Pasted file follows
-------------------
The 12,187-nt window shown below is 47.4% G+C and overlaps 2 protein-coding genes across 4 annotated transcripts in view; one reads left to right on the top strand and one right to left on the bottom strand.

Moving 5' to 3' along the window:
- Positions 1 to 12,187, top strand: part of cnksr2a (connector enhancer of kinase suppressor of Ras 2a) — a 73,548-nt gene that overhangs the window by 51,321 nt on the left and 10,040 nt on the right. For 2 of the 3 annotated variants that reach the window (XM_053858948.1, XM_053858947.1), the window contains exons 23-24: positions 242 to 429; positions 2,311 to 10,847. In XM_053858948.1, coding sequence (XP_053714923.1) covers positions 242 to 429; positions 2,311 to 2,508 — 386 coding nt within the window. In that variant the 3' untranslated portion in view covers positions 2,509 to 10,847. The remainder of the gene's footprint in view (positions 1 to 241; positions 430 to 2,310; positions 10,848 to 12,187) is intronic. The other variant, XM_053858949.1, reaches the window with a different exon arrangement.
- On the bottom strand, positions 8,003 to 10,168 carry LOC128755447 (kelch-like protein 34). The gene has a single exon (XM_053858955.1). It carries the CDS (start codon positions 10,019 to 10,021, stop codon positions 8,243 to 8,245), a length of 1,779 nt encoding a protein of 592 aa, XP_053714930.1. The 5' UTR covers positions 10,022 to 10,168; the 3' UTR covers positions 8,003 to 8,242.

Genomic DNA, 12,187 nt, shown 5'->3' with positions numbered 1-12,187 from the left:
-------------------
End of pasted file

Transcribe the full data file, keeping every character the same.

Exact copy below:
The 12,187-nt window shown below is 47.4% G+C and overlaps 2 protein-coding genes across 4 annotated transcripts in view; one reads left to right on the top strand and one right to left on the bottom strand.

Moving 5' to 3' along the window:
- Positions 1 to 12,187, top strand: part of cnksr2a (connector enhancer of kinase suppressor of Ras 2a) — a 73,548-nt gene that overhangs the window by 51,321 nt on the left and 10,040 nt on the right. For 2 of the 3 annotated variants that reach the window (XM_053858948.1, XM_053858947.1), the window contains exons 23-24: positions 242 to 429; positions 2,311 to 10,847. In XM_053858948.1, coding sequence (XP_053714923.1) covers positions 242 to 429; positions 2,311 to 2,508 — 386 coding nt within the window. In that variant the 3' untranslated portion in view covers positions 2,509 to 10,847. The remainder of the gene's footprint in view (positions 1 to 241; positions 430 to 2,310; positions 10,848 to 12,187) is intronic. The other variant, XM_053858949.1, reaches the window with a different exon arrangement.
- On the bottom strand, positions 8,003 to 10,168 carry LOC128755447 (kelch-like protein 34). The gene has a single exon (XM_053858955.1). It carries the CDS (start codon positions 10,019 to 10,021, stop codon positions 8,243 to 8,245), a length of 1,779 nt encoding a protein of 592 aa, XP_053714930.1. The 5' UTR covers positions 10,022 to 10,168; the 3' UTR covers positions 8,003 to 8,242.

Genomic DNA, 12,187 nt, shown 5'->3' with positions numbered 1-12,187 from the left: